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Inflation: Pension security a growing concern, survey finds

More Canadians are struggling to save for retirement security as inflation continues to soar and markets decline, according to a new survey.

The survey, commissioned by the Healthcare of Ontario Pension Plan (HOOPP) and Abacus Data, was conducted April 21-27 among 1,716 Canadian adults and released Thursday. It revealed that 55% of respondents worried about having enough money to survive retirement.

Concerns are particularly strong among Canadians under 35, according to the poll, as they are less likely to own a home or have more than $5,000 in savings. Among non-homeowners aged 18-34, 75% say they worry about their ability to buy a home due to high interest rates, while homeowners in the same age group worry about being able to afford mortgage payments.

The annual inflation rate hit 7.7% in June, pushed up by housing, gas and grocery prices, Statistics Canada reported Wednesday.

“The overall outlook for retirement security in Canada is darkening,” David Coletto, CEO of Abacus Data, said in a press release.

“Seventy-five per cent of all Canadians agree that a retirement crisis is emerging in Canada and 72 per cent believe that saving for retirement is too expensive – both up seven points from last year. And, if current trends continue, it will be more difficult for the younger generations.

The outlook is not necessarily better for those who are ready to retire.

Another recent survey by Angus Reid found that 62% of people aged 55 or older have delayed retirement because they don’t have enough savings or investments, and 63% of older Canadians fear never be able to retire.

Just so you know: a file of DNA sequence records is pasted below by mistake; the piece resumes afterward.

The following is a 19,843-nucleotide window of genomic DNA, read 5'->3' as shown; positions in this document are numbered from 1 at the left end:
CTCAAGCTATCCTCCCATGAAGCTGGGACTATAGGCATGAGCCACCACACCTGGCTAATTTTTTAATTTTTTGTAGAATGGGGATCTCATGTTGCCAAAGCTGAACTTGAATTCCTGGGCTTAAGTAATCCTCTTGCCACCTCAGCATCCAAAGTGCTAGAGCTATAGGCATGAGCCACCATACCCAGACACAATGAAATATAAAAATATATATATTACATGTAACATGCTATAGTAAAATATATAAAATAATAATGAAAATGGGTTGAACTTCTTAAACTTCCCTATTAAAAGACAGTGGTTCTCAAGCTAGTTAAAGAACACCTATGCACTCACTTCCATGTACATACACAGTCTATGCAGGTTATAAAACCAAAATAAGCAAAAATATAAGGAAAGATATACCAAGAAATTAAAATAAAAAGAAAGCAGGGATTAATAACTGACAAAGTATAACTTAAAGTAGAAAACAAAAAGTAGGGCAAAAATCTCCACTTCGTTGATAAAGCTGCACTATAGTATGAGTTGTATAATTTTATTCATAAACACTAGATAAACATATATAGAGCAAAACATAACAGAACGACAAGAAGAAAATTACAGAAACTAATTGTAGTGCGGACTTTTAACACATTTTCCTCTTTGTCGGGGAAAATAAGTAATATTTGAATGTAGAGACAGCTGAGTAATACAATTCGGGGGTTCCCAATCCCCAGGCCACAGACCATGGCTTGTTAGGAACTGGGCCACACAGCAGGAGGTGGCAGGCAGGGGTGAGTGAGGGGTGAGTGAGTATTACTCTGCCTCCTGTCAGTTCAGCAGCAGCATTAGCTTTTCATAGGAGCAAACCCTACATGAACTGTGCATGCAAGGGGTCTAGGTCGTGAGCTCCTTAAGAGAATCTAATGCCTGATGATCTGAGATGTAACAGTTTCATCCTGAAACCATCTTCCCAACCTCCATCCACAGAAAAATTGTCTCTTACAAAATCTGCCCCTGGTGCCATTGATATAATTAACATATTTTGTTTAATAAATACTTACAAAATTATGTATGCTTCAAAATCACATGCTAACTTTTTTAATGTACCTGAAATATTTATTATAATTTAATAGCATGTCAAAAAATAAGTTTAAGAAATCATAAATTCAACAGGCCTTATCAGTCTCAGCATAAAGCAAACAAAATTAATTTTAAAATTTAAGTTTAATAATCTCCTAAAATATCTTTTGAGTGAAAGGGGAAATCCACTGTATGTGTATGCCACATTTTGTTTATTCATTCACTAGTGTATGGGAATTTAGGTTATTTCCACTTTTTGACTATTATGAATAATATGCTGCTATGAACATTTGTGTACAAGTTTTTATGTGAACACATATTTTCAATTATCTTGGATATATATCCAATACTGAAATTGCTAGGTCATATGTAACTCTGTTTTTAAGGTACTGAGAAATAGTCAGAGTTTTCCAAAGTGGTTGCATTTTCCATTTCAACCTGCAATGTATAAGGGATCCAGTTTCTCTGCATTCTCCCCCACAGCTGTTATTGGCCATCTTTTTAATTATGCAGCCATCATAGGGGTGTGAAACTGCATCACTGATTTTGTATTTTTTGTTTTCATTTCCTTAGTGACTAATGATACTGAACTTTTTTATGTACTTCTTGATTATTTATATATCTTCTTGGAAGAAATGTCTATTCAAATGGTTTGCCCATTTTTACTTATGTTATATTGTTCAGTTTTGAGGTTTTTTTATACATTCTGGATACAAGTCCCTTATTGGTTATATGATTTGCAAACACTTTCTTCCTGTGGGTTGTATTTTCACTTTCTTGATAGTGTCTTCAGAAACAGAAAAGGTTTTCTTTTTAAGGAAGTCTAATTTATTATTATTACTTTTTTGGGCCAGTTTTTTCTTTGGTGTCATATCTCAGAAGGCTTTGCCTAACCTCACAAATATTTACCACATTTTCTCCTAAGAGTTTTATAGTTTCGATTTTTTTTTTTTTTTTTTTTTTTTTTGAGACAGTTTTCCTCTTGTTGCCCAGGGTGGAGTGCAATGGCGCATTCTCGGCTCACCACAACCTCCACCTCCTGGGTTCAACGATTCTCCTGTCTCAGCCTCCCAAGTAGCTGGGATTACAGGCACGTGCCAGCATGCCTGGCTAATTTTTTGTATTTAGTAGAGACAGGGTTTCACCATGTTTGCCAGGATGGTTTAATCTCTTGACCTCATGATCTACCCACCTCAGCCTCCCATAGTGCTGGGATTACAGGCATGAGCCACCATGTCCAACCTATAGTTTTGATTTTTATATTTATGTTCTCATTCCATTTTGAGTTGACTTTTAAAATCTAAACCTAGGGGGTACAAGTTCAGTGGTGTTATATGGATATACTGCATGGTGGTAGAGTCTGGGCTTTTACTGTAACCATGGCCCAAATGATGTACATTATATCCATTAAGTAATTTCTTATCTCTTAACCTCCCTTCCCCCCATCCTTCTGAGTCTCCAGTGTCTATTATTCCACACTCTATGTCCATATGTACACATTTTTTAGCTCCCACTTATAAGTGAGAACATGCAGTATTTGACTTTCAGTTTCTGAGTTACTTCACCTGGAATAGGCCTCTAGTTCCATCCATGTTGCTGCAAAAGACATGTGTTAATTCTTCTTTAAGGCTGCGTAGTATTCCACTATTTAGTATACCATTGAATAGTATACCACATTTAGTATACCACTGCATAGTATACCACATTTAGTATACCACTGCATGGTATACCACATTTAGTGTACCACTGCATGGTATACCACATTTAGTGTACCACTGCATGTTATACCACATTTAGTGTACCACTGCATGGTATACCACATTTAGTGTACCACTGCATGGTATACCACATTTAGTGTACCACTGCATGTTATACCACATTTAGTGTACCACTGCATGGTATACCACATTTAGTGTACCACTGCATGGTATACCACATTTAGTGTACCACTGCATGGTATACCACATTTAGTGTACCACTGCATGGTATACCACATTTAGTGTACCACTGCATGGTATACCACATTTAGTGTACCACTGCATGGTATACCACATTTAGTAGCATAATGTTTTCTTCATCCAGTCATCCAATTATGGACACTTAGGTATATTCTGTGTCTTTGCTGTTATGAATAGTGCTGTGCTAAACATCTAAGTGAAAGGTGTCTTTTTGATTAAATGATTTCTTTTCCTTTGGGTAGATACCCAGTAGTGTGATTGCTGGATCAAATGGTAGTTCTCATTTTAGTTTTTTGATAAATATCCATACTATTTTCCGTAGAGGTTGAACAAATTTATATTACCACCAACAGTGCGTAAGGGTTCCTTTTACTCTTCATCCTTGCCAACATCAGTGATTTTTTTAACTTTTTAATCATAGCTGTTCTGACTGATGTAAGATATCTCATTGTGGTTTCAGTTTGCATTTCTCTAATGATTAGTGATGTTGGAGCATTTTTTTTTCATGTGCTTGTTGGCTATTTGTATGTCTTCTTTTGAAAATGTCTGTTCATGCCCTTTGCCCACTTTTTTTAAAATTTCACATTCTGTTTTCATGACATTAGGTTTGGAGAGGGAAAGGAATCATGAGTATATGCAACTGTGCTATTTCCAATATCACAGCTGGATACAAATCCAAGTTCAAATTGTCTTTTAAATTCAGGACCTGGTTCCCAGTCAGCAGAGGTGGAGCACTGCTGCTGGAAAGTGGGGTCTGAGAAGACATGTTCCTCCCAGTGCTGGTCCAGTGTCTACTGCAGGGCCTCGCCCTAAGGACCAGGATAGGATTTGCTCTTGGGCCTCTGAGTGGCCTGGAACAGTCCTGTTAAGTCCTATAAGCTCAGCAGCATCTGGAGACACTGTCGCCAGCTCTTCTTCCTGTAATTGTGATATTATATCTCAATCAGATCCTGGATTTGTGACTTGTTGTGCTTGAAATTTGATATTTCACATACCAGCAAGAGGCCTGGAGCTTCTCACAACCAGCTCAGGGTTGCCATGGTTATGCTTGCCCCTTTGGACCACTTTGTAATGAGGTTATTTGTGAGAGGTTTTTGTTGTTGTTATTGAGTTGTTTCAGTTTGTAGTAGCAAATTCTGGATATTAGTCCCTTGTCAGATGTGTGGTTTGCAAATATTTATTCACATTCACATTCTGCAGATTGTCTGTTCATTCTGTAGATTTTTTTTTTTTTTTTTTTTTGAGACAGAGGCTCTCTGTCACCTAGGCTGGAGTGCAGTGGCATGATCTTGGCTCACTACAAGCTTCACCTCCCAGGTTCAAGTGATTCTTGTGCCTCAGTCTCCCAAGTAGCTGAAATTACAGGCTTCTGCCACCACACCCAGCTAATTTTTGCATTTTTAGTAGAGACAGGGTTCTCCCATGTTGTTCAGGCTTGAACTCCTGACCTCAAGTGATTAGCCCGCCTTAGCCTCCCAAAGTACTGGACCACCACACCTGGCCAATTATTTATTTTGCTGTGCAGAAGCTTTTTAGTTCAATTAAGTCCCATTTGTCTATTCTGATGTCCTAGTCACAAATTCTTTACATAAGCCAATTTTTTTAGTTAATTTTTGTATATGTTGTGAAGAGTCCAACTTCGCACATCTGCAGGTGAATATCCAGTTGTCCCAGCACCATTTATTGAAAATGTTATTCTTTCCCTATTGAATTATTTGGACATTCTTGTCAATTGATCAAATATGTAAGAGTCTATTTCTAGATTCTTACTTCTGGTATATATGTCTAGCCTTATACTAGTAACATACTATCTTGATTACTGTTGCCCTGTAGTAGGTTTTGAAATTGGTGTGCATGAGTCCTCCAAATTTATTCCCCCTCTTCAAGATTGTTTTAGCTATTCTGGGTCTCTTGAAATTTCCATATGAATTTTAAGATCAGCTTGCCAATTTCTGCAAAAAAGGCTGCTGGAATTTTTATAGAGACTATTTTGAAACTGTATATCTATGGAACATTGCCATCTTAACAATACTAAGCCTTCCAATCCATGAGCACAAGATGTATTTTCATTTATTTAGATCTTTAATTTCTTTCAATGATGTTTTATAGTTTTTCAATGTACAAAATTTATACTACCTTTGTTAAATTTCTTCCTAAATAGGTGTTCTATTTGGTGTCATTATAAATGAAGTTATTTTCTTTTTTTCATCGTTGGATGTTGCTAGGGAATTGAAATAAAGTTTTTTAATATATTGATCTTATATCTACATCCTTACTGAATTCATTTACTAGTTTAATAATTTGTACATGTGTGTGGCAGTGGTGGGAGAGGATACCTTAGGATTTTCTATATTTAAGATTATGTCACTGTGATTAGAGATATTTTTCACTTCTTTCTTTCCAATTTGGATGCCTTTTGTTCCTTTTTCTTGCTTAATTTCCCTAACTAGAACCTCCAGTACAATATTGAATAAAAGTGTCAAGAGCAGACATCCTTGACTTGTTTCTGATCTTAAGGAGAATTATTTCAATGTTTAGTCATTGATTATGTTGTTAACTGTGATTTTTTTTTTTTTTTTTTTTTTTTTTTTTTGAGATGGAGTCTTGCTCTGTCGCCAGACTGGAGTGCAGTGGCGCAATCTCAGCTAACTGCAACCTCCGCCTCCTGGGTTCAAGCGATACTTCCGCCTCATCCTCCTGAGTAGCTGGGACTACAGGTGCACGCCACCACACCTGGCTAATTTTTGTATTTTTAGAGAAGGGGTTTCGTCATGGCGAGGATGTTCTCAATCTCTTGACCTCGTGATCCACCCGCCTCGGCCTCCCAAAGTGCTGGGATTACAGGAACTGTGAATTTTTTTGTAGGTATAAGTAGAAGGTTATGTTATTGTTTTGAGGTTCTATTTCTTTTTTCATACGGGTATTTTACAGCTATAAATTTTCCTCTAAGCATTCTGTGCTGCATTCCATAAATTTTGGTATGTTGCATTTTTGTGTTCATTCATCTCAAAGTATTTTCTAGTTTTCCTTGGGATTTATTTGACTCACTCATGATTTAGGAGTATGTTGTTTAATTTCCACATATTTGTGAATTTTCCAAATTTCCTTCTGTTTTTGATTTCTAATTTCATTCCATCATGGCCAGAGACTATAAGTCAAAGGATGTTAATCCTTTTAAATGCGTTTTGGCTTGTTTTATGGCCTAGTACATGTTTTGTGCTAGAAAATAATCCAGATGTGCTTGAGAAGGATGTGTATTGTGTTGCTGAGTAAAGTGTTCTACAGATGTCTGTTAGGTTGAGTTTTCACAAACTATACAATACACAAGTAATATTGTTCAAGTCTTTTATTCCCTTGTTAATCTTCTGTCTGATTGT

All generations agree that better pensions are needed to reduce financial stress and ensure a stronger pension system, the survey finds.

Of those polled in the HOOP study, 82% agreed that “all workers should have access to a pension that guarantees a percentage of their working income in retirement”, and 66% would ready to accept a lower salary for a better pension. .

“HOOPP’s previous research with employers, as well as our own plan members, has confirmed that good workplace retirement savings plans reduce financial stress and improve peace of mind for workers of all ages” said Steven McCormick, HOOPP’s Senior Vice President, Plan Operations, in a press release.

“And that, in turn, improves productivity for employers.”

Home ownership is seen as integral to retirement stability, with 45% of Canadians planning to rely on the sale of a home for their retirement plans. But, with average home prices rising at a record pace, 58% of respondents are worried about their ability to buy a home when they retire.

Although saving for retirement was rated a high priority by 54% of respondents, only 32% said they still had something to save.

“Concerns about retirement and savings have been high every year we’ve done the Canadian Retirement Survey, and now they’re exacerbated by rising interest rates and inflation,” McCormick said.

“Well over half of Canadians expect these factors to cause financial hardship and force them to retire later. At the same time, financing retirement by selling a home is becoming a less viable strategy for many people. This raises the question of whether Canada’s younger generations are headed for a perfect retirement security storm.

With files from The Canadian Press and Brooklyn Neustaeter from